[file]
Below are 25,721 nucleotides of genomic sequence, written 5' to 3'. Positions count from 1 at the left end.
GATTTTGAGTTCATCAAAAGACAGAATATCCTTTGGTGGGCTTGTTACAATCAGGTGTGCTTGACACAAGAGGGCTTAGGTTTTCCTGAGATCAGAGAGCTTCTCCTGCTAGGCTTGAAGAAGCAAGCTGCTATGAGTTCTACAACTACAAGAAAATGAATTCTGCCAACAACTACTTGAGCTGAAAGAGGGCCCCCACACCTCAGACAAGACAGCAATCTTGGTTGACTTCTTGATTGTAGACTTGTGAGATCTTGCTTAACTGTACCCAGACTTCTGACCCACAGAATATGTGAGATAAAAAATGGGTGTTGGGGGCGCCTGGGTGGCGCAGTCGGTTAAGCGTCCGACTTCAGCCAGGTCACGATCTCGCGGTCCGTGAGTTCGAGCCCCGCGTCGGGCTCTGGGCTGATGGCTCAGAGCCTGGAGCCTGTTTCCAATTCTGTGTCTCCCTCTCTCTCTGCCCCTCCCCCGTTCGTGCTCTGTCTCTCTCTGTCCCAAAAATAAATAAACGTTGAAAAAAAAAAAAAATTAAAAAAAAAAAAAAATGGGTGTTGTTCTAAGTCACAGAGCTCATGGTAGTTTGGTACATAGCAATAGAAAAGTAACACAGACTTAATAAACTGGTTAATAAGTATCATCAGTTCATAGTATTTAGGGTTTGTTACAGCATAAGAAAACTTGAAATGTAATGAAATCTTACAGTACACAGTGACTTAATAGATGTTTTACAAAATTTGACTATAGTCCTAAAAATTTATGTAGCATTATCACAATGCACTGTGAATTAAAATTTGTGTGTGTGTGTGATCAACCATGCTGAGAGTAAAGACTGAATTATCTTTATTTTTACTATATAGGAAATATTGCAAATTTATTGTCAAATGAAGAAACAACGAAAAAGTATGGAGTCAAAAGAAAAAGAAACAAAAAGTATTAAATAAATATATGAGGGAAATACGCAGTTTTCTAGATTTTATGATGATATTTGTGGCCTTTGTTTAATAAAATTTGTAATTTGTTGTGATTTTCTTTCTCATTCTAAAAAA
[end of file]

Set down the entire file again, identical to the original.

Below are 25,721 nucleotides of genomic sequence, written 5' to 3'. Positions count from 1 at the left end.
GATTTTGAGTTCATCAAAAGACAGAATATCCTTTGGTGGGCTTGTTACAATCAGGTGTGCTTGACACAAGAGGGCTTAGGTTTTCCTGAGATCAGAGAGCTTCTCCTGCTAGGCTTGAAGAAGCAAGCTGCTATGAGTTCTACAACTACAAGAAAATGAATTCTGCCAACAACTACTTGAGCTGAAAGAGGGCCCCCACACCTCAGACAAGACAGCAATCTTGGTTGACTTCTTGATTGTAGACTTGTGAGATCTTGCTTAACTGTACCCAGACTTCTGACCCACAGAATATGTGAGATAAAAAATGGGTGTTGGGGGCGCCTGGGTGGCGCAGTCGGTTAAGCGTCCGACTTCAGCCAGGTCACGATCTCGCGGTCCGTGAGTTCGAGCCCCGCGTCGGGCTCTGGGCTGATGGCTCAGAGCCTGGAGCCTGTTTCCAATTCTGTGTCTCCCTCTCTCTCTGCCCCTCCCCCGTTCGTGCTCTGTCTCTCTCTGTCCCAAAAATAAATAAACGTTGAAAAAAAAAAAAAATTAAAAAAAAAAAAAAATGGGTGTTGTTCTAAGTCACAGAGCTCATGGTAGTTTGGTACATAGCAATAGAAAAGTAACACAGACTTAATAAACTGGTTAATAAGTATCATCAGTTCATAGTATTTAGGGTTTGTTACAGCATAAGAAAACTTGAAATGTAATGAAATCTTACAGTACACAGTGACTTAATAGATGTTTTACAAAATTTGACTATAGTCCTAAAAATTTATGTAGCATTATCACAATGCACTGTGAATTAAAATTTGTGTGTGTGTGTGATCAACCATGCTGAGAGTAAAGACTGAATTATCTTTATTTTTACTATATAGGAAATATTGCAAATTTATTGTCAAATGAAGAAACAACGAAAAAGTATGGAGTCAAAAGAAAAAGAAACAAAAAGTATTAAATAAATATATGAGGGAAATACGCAGTTTTCTAGATTTTATGATGATATTTGTGGCCTTTGTTTAATAAAATTTGTAATTTGTTGTGATTTTCTTTCTCATTCTAAAAAA